The SEO fallout from these new "dot anything" domains will probably be the most important factor to consider. These domains will quickly rise to the top of the search engines. They simply will have the keyword DNA to reach the top, unless search engines put rules into place to lower their importance or rankings, which is not likely to happen. Besides, most companies buying these new domains, will already have tons of backlinks and top rankings for lucrative keyword phrases in their niche markets and acquiring such a generic domain will be a way of cementing their dominance in these markets and/or to protect their trademarks.
But getting back to our original discussion or question: how can these new domains spell trouble for Google and the other search engines? This trouble lies in how surfers use the web and how they start their Internet day. It has all to do with "portals" or "points of entry" onto the web. Facebook is Google's biggest competitor, not because it is a rival search engine, but because people start their Internet day by logging onto Facebook and staying there for the rest of the day. While they are on Facebook, they're obviously not using Google to find what they're looking for on the web.
Now with the new introduction of these new top level generic domains, Internet users could have thousands, if not hundreds of thousands, of extra "portals" or "points of entry" for accessing the web directly. They won't be anywhere near the importance or size of Facebook, but they could be much more detrimental to Google, because these will mainly be the "commercially keyworded" entry points. Google's bread and butter is advertising, mainly delivered through its Adsense and Adwords properties, which are mainly dictated by lucrative keyword phrases. Could these new "portal entry points" eat away at Google's most important and lucrative keyword traffic and ad offerings?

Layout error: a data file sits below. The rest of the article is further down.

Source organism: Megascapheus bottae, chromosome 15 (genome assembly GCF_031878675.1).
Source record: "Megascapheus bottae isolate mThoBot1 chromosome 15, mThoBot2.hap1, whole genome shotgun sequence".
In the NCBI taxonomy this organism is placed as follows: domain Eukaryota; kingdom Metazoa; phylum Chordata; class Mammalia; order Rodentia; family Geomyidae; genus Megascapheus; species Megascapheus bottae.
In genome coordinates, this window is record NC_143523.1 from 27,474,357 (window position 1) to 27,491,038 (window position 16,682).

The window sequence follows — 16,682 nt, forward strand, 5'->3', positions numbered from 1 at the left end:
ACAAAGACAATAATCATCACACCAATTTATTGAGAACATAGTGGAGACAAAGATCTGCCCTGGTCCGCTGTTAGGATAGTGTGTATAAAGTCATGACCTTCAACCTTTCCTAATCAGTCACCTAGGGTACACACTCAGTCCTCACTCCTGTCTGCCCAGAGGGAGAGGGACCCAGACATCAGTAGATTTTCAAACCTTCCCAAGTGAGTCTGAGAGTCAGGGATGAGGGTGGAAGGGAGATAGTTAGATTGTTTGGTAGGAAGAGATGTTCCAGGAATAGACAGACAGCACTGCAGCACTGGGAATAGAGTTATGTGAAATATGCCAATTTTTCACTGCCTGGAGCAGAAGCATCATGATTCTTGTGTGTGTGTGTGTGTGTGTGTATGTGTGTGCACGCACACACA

Will Internet users bypass the search engines and go directly through their browsers to these "on topic" portals? Will a new generic domain quickly develop a prominent status or recognition on the web with surfers? Searching for rentals, we don't need Google to tell us, go to a comprehensive rental portal which lists and directs me to right house or apartment rental I need. Need a loan, forget Google, go directly to a portal which will direct me right to the loan which I need. Need a laptop... well you get the picture.
All this will take some time to blossom and we are talking years and decades here, rather than months. BUT, we are talking about the future of the web and how that future will be significantly altered by these new changes.
There is much speculation on how all this plays out. Will companies have the marketing savvy and Internet know-how to make these "portals" popular like Facebook has done? Over time will they have the "business sense" not to use "powered by Google" search and develop their own "in-house" search engines promoting their own partnered interests and companies? More importantly, will new companies gradually start to come to these "portals" for their advertising, rather than to Google?
Let's face it, Google is now so diversified and strong enough to probably weather any kind of storm coming its way, but a potential wave of thousands of direct portal sites or domains, offering competition on all fronts, might prove troublesome. Lets just hope all the good folks at Google are 10 steps ahead of the rest of us, for after all, didn't waves of barbarians conquer Rome?
The opinions expressed in this article are solely those of the author who is a full time online affiliate marketer with numerous niche sites, as well as two sites on Internet Marketing. You can find the author's page here: Titus Hoskins Copyright.